When driving over Portuguese Bend’s broken pavement on the Palos Verdes Peninsula, the Mazda3’s rear felt like it lost traction whenever we drove over a bump on a corner. “Get ready to feel the rear end skitter and jump around the moment you go over uneven pavement,” Ogbac said. Once you drive over smooth pavement, the ride is refined, but the moment there’s a bump or imperfection on the road, things go down.
We also weren’t in love with the 2.5-liter engine. It has adequate power when you’re going straight on flat surfaces, but when you try to merge on the freeway or go uphill, the powertrain struggles. Although the cabin is mostly quiet in normal driving situations, when you step on the gas, you’ll hear a good roar from the engine. The updated engine made the compact sedan 0.1 second faster than the last Mazda3 we tested, getting from 0 to 60 mph in 7.3 seconds. One other nitpick with the Mazda3: Its brake pedal was hard to predict, feeling like you needed to press down hard in order to come to a stop. This was also noticeable at the track, where testing director Kim Reynolds had a hard time with the braking during the figure-eight test.
On the other hand, the Civic felt pretty familiar with its punchy 1.5-liter turbo, which doesn’t exert itself much to go uphill or merge onto the freeway. Although we’ve complained about the loud CVT, it works smoothly and generally does a good job. We also prefer it over the Mazda’s six-speed, which showed some jerkiness at low driving speeds. Its independent rear suspension tackles most road imperfections before you feel any vibrations in the cabin, and when the bumps are big, the springs and shocks get to work to keep cabin movement to a minimum. The Civic also feels planted in the corners, showing low body roll and also providing a fun driving experience. “Its steering is also really quick and direct, giving the driver a connected feel on the road and letting you know exactly what the front wheels are doing,” Ogbac said.
At the track, the Civic showed slightly better numbers than the Mazda, getting from 0 to 60 mph in 7.0 seconds and completing the quarter mile in 15.4 seconds at 90.8 mph (15.7 seconds at 90.3 mph for the Mazda3). Our Honda also had better braking numbers from 60 to 0 mph—115 feet over the Mazda’s 117 feet.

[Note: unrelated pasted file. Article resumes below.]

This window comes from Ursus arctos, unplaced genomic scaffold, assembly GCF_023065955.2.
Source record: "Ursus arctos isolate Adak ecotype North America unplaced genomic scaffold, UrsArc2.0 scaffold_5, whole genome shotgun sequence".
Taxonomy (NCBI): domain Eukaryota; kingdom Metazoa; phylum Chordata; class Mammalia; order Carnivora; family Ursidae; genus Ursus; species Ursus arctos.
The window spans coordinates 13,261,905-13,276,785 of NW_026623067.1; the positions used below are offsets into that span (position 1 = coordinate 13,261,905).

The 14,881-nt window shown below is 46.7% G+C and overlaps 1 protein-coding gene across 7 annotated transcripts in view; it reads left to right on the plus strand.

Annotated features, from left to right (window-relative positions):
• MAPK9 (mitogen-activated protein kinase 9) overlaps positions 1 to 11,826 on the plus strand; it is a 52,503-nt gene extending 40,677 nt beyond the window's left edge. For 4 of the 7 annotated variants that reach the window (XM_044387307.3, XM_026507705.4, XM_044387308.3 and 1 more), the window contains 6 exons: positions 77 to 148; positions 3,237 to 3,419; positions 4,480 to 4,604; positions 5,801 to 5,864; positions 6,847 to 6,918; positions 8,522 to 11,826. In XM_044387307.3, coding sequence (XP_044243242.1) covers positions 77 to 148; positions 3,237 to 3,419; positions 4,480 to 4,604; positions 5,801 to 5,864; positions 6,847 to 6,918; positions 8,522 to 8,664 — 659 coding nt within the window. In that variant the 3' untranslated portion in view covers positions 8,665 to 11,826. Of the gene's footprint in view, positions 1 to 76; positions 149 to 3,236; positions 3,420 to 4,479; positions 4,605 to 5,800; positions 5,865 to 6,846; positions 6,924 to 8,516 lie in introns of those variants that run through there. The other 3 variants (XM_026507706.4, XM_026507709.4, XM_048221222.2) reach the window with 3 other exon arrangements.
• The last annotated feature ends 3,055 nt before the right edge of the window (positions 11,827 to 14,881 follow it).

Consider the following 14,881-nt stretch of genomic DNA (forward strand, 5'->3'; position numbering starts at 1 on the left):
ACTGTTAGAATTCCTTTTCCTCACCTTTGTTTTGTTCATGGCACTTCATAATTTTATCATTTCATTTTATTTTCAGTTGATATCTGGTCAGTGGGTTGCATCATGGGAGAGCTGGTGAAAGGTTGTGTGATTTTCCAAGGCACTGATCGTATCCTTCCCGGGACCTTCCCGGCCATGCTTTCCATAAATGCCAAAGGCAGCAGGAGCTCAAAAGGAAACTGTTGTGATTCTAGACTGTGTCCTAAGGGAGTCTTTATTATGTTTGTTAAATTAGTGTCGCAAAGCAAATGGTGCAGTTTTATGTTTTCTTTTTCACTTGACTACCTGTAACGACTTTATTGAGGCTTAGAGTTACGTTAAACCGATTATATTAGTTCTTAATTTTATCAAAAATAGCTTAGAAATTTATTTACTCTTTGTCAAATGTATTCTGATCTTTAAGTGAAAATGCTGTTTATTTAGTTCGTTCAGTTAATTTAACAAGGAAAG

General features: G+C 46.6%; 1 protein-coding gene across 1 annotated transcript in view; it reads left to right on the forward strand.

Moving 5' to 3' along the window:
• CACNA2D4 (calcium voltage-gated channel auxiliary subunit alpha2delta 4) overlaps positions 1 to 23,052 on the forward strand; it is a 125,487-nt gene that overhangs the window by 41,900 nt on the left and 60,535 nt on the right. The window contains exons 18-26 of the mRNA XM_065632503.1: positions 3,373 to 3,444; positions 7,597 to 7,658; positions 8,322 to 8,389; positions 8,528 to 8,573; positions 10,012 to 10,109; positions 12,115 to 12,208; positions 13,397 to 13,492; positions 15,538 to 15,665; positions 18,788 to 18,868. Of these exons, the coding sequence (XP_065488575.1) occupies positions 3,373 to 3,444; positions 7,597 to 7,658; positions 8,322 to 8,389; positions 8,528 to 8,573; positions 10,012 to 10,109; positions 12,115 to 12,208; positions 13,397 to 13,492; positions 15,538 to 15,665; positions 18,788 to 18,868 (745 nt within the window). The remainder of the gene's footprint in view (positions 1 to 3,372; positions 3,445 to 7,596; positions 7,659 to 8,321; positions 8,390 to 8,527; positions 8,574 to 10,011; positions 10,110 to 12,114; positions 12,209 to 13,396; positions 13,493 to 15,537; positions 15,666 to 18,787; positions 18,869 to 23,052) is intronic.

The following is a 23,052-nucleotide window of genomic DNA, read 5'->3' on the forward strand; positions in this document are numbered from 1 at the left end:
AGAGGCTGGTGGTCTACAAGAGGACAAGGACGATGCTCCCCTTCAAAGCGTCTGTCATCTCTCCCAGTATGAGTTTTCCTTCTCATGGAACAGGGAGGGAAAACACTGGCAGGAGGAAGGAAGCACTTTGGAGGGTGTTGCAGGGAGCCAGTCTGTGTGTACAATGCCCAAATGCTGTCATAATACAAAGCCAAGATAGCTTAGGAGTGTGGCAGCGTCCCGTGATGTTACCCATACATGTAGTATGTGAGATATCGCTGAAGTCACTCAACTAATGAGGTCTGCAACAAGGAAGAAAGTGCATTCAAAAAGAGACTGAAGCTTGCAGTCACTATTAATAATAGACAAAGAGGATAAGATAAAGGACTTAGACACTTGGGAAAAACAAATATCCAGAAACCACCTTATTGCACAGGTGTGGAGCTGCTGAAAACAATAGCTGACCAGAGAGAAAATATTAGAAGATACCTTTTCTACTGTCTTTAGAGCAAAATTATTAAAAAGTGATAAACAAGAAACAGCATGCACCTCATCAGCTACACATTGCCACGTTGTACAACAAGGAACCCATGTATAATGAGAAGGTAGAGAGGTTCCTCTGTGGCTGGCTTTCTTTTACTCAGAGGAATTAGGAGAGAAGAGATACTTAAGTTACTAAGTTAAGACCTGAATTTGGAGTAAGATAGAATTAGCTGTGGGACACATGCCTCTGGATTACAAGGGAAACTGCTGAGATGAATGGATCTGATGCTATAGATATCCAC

For 2019, every Civic comes standard with the Honda Sensing safety technologies suite. Customers get adaptive cruise control, lane keep assist, automatic emergency braking, and other additional techs. During our drive, the lane keep assist and adaptive cruise control worked really well on the highway; the Civic kept a good distance between the car in front of us and read the lane marks correctly. “Honda Sensing is the best suite here,” Ogbac said. But one thing we missed on the Civic was bling-spot monitoring; the Honda still uses the outdated LaneWatch, which displays a camera view of the car’s right side on the infotainment screen when the right turning signal is on. For the driver’s side, there are no alerts or any kind of monitoring. Gale, however, still preferred LaneWatch over blind-spot monitoring.
Mazda, on the other hand, falls short on the list of safety technologies, as the 3 doesn’t even get automatic emergency braking standard. To get comparable safety tech on the Mazda3, you’ll have to opt for the Select package; the Select package includes lane keep assist, lane departure warning, driver attention alert, and Mazda’s Smart City Brake Support with pedestrian detection (among others). Although our Mazda3 with the Premium package had these options, we weren’t as pleased with the way they worked. Lane keep assist only intervened when the car had gone over the lane on the highway, and the adaptive cruise control left such a long following distance that we kept getting cut off.
The final decision in this comparison wasn’t difficult. Although the new 3 has great styling and a premium interior, the changes made to its suspension and powertrain and its lack of standard safety technologies kept it from earning top honors. The new Mazda3 is still fun to drive, but it doesn’t have the same character it used to. If you’re cross-shopping between these two cars, you should also know that the Mazda has worse fuel economy numbers.
The Civic, on the other hand, continues to deliver on everything it promises. It can be sporty when you want it to be fun and quiet when you need a peaceful ride. Its value, standard equipment, and interior space are superior to Mazda’s, and it simply continues to be the best car in its class.